By now, we all know that one of the unique things about the University of Richmond is the accessibility of the athletes on campus. How many other colleges honestly provide their "normal" students with as much opportunity to fraternize with D-I athletes?
They don't have their own special dorms. They don't have their own special dining hall. They literally live among us. For me, this was an unexpected surprise when I first got to campus, this being my freshman year, and it was a bit intimidating.
Being a Roadmap student, I had the "privilege" of moving into my dorm a few days before everybody else. Little did I know, the football players also received that privilege, having been on campus training for the coming season.
As it turns out, my room (a triple) is right in the middle of five football players, all at least twice my size. Remembering that both of my roommates were also bigger than me (guesstimates based on Facebook photos), I was immediately scared that, at 6-foot-1-inch, I would be the smallest guy in the hall. Naturally, I proceeded to spend the next couple days until everyone else moved in avoiding eye contact, staying out of their way and trying my best not to do anything that would get me beat up. This was all under the assumption that college football players have their own lives that are way more awesome than anything I could imagine and love beating up smaller kids that try to befriend them.
Eventually, the rest of the hall moved in and orientation started (I thankfully found out I wasn't the smallest guy in the hall) and, of course, all my football neighbors were in my group. To start, having them in my orientation group only increased my suspicions that there would be a big disconnect between us. They were rarely at the activities because of football practices and meetings and when they were there, they tended to make inside jokes among themselves.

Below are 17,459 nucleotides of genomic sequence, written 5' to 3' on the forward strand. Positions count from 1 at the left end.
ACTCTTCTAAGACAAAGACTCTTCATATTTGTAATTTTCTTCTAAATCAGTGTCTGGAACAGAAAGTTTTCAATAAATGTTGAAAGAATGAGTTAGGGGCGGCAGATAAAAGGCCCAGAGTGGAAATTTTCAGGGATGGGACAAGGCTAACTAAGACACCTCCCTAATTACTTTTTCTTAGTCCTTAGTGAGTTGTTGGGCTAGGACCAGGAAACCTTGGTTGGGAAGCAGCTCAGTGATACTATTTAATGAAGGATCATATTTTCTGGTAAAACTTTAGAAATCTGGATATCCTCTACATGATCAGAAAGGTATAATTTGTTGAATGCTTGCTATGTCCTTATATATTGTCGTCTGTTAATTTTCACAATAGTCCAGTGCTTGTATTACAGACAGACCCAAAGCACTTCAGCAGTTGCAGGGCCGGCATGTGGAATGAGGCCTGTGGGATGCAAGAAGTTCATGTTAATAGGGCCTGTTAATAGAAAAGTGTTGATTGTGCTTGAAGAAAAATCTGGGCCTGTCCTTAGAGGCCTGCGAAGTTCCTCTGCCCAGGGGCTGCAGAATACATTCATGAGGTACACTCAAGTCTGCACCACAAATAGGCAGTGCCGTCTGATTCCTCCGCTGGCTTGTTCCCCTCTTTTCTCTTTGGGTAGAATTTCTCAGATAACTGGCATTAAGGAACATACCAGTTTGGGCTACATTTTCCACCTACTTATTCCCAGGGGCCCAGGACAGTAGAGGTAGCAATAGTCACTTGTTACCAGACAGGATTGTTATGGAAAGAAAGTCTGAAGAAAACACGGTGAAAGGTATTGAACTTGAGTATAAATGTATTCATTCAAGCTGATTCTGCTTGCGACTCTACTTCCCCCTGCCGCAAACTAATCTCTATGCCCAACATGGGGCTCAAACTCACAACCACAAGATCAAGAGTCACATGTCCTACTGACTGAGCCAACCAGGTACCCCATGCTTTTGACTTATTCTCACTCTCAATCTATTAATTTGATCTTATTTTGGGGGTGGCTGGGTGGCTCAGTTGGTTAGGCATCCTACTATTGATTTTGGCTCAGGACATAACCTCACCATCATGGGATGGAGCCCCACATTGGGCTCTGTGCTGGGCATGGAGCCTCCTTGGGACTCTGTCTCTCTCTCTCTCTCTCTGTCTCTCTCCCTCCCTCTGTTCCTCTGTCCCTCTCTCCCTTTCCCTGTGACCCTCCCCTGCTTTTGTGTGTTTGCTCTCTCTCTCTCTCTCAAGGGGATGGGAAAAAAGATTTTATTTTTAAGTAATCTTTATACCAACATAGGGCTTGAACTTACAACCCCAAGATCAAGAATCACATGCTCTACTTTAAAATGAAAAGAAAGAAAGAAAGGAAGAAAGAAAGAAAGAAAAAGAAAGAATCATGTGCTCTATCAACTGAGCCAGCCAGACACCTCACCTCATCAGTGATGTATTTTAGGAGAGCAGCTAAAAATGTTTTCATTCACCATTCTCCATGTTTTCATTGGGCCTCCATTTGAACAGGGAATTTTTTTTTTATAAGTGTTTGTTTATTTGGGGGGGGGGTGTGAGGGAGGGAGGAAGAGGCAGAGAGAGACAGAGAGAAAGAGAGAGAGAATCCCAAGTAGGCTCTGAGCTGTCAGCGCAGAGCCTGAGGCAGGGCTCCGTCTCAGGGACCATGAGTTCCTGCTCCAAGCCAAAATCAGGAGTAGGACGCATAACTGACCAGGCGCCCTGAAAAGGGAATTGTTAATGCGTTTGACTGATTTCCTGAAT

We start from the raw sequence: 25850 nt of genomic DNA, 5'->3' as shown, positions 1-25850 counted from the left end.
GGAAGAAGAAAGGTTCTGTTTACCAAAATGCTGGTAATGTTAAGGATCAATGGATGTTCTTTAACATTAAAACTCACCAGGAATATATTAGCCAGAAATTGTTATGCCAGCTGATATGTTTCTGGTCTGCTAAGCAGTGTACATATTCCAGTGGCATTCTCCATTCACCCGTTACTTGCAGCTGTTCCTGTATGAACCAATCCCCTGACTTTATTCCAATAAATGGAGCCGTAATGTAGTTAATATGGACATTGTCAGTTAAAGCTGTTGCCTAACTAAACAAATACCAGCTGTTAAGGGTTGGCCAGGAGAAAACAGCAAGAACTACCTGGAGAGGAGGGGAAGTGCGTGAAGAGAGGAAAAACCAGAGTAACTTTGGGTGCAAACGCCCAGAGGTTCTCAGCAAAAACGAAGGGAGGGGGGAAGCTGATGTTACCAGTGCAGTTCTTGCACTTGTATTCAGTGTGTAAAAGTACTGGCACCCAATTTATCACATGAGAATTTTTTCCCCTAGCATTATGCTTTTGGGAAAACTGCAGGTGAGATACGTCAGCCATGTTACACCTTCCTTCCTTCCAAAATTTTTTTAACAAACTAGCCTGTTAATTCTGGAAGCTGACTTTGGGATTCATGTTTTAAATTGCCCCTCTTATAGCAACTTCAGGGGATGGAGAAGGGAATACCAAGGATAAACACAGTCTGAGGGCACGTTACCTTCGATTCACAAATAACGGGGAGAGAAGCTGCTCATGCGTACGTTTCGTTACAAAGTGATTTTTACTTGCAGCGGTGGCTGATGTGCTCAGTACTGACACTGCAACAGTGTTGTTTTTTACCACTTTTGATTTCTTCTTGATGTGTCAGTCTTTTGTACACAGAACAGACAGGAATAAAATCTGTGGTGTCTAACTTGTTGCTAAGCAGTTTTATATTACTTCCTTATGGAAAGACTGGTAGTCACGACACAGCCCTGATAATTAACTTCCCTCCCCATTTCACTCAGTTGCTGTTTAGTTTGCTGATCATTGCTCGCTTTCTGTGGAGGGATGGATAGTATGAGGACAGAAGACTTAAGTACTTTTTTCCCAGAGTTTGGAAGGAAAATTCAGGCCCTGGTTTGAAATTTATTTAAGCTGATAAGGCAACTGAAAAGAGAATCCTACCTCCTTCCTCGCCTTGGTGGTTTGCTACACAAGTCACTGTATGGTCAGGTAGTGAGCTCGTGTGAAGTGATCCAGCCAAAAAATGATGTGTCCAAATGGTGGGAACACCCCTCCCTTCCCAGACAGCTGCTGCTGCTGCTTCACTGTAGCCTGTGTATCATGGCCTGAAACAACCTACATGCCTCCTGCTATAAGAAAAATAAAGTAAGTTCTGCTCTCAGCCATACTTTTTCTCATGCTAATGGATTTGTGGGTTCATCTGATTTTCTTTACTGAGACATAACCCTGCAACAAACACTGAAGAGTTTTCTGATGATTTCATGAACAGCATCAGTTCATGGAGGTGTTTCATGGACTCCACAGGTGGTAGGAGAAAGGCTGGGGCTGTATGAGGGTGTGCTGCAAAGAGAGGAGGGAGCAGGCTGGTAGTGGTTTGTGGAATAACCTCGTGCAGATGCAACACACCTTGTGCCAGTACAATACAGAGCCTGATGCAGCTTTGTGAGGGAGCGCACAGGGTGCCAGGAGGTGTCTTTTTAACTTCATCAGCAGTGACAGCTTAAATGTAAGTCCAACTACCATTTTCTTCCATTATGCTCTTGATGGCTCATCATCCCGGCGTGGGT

The height of my fear came during the game "Where the Wind Blows." Basically, the game is meant as an icebreaker as one person stands in the middle of a circle of everybody else and says "where the wind blows" and then a characteristic that describes them. For the surrounding people in the circle, they must move through the middle and try to find another spot in the circle if that characteristic describes them also. The last person left in the middle starts the next round.
During one of the rounds, one of the especially large players said, "Where the wind blows ... football players." Getting over my tendency to try to suck up to them and trying to break the ice a little, I jokingly entered the circle (to be fair, I did play linebacker for one year at my single-A private high school when we went 2-8). Expecting at the very least a chuckle, I got glares from all five while my roommates cracked up at my failure.
As orientation ended and real school/football season started, I found out my neighbors weren't just football players, they were all redshirts. The significance of this fact is that redshirts are around the dorm a lot more, still working hard, but not traveling with the team for away games or playing in any games in order to keep their four years of eligibility alive. Over time, I got over them not laughing at my hilarious joke and started to realize that they were all pretty chill guys. It started out with some small talk every now and then ("Yo, how was football?" "Sucked, we lost another three QBs today, coach is thinking about trying out the water boy next 'cause it worked well in the movie.")
In time, though, we bonded over the one activity every guy, big or small, can't live without: video games. Super Smash Bros on N-64 to be precise. The only difference I found is that D-I athletes, tend to be more competitive than the typical gamer. Our next door neighbor, future starting linebacker, devout Christian and hardcore Pikachu user, has been known to wake up the whole hall screaming at our 17-inch screen because a hammer unfairly took his last life.
Overall, I've found out that D-I athletes are no different than me. Whether they are hall-of-fame-in-the-making tight ends and Samus enthusiasts or injury-riddled defensive ends obsessed with Fox McCloud, college guys are college guys (especially freshman year) and no amount of Muscle Milk is going to change that.
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